There was a 57-yard TD off a shuttle pass from Tua Tagovailoa in a beatdown of Texas A&M. Locksley was gone when Ruggs scorched the earth with a 75-yard TD on a bubble screen on the first play of the game last season against New Mexico State … over the speed limit at 23 mph.

Rogers first spotted Ruggs as a 140-pounder at McKee Middle School.

“Basketball’s always been his first love, so he didn’t want to play football his ninth-grade year,” Rogers recalled. “So we continued to kind of pull on him and nag at him to get him to try to come out there.”

Ruggs played one game as a freshman, but didn’t play football as a sophomore. Rogers, a former defensive lineman for the Browns, prevailed on him in the summer before Ruggs’ junior year not to close the door on football.

“Son, just put all your talent in one sport,” he said. “Sometimes that sport will pick you.”

The sport picked Ruggs, and Rogers soon picked the sport: a fade to the back of the end zone.

“The guy had good coverage on him, but Henry just outjumped him, what they call this day in time just ‘Moss’ed’ him,” Rogers said, referring to former NFL receiver Randy Moss, who could soar over defenders to catch the ball. “The kid didn’t have a chance.”

Most kids didn’t.

“Henry ended up making a one-handed catch over the left side of the sideline with his left hand, ’cause the [defender] was kind of pulling on his right arm, and was able to kind of kick out of the tackle and scamper for probably about 70 yards,” Rogers recalled.

Through it all, Ruggs triumphed over a tragedy that crushed his soul in the spring of his junior year — the death of his childhood friend and basketball teammate Rod Smith in a car accident on his way to the state tournament in Birmingham. Ruggs didn’t accompany Scott that fateful day because he had the flu.

“It was traumatic for everybody,” Rogers said.

The tragedy resonated with Locksley, whose 25-year-old son, Meiko, was shot and killed in Colombia, Md., on Sept. 3, 2017.

“Unfortunately, because of the tragedy I had when I was at Alabama losing my son,” Locksley said, “he was very sympathetic to it, and I did know his story and his relationship with Rod, from the first touchdown he ever caught when he put the 3 [fingers] in the air, and I kind of asked him what that signified, and that’s when he kind of explained to me that that was the jersey number that Rod wore.”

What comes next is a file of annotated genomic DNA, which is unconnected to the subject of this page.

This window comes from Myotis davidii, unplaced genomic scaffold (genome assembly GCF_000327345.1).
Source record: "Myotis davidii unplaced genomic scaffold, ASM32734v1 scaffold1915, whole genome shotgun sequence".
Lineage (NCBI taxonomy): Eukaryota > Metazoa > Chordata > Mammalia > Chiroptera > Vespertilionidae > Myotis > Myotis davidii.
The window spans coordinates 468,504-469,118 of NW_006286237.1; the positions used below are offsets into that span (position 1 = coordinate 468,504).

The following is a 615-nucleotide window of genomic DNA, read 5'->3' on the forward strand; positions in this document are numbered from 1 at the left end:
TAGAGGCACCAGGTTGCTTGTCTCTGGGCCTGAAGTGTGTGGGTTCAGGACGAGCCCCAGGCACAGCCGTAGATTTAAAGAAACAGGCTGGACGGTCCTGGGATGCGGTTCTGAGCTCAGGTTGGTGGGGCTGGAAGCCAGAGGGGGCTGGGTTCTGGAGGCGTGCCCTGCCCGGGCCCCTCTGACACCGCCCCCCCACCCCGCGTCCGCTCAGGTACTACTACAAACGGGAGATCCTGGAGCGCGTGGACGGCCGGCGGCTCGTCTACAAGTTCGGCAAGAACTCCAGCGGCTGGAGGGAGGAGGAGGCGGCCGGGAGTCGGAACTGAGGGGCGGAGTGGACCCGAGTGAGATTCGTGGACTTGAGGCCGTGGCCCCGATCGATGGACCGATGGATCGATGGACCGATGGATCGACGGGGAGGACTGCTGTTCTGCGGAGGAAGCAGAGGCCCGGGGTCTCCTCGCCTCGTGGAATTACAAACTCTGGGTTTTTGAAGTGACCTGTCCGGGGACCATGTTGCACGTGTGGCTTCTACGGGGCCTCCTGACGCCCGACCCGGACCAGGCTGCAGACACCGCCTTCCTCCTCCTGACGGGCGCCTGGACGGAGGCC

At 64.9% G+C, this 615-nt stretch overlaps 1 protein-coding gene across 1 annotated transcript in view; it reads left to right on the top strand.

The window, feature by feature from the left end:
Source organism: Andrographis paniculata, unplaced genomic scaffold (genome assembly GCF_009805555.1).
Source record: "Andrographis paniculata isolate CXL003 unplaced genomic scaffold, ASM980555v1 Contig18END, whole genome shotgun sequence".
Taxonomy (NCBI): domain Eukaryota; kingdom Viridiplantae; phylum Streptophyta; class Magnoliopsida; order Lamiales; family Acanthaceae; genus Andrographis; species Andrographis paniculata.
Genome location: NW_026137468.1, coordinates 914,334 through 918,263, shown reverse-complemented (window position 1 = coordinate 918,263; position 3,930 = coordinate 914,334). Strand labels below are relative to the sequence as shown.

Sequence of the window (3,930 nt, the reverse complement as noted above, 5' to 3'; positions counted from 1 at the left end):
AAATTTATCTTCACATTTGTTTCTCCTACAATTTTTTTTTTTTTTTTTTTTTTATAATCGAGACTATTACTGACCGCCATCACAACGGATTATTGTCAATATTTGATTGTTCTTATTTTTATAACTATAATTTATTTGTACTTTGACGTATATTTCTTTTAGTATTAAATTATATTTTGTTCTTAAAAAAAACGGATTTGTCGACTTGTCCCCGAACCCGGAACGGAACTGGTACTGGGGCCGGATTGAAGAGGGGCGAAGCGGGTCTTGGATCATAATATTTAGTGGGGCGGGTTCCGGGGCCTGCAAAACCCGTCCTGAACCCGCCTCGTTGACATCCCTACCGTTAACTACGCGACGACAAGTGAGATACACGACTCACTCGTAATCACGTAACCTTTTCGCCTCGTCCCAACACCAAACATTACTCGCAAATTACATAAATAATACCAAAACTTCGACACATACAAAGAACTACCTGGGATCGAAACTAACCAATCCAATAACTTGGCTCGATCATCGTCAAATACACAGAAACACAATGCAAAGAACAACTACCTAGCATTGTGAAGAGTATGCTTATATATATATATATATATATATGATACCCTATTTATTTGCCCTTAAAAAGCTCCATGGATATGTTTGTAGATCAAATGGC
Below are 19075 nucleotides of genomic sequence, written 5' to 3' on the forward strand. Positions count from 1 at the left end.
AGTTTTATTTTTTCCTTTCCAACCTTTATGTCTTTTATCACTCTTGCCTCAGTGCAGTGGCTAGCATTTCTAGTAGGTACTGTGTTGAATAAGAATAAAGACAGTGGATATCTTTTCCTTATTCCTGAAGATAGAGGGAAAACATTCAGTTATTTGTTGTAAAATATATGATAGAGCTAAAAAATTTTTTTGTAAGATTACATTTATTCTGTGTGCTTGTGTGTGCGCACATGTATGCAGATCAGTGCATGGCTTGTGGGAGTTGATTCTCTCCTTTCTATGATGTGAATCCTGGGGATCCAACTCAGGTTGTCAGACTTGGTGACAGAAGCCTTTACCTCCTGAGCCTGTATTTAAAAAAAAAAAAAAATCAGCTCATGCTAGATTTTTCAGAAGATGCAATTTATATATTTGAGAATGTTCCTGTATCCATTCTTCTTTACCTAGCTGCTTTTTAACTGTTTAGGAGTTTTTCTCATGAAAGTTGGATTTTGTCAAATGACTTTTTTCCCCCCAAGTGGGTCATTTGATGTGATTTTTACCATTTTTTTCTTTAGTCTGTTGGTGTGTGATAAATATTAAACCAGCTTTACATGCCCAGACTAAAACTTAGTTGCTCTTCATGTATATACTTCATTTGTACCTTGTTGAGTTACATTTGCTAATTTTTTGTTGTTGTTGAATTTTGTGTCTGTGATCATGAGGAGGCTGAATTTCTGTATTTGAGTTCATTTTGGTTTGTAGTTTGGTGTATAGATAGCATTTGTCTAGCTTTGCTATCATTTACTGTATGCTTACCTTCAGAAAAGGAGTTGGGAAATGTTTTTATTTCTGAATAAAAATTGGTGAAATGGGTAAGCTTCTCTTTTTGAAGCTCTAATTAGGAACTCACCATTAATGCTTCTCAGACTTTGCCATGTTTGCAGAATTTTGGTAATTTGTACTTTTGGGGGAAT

Ruggs will continue to carry his friend’s memory into the NFL. He wears a tattoo — “I will do something great I will be something great” — commemorating his friend on his lower right leg.

“I carry him with me all the time,” Ruggs told the Montgomery Advertiser.

What would Rogers tell NFL GMs about Henry Ruggs III?

“Ultimate competitor,” Rogers said. “You don’t have to worry about him off the field.”

What would Locksley tell NFL GMs about Henry Ruggs III?

“I think everybody knows the deep-play threat that he has,” Locksley said, “but what you typically see in receivers, and they get that tag as prima donnas — this guy is a workhorse, he plays injured, he plays through pain, he plays very physical without the football … student of the game, a guy that can play all the different positions, learns really well. Unlike most of the receivers that you see nowadays with the flamboyantness, he’s kind of your old-school, old-fashioned, let-his-game-do-his talking.”

A jet for the Jets, perhaps.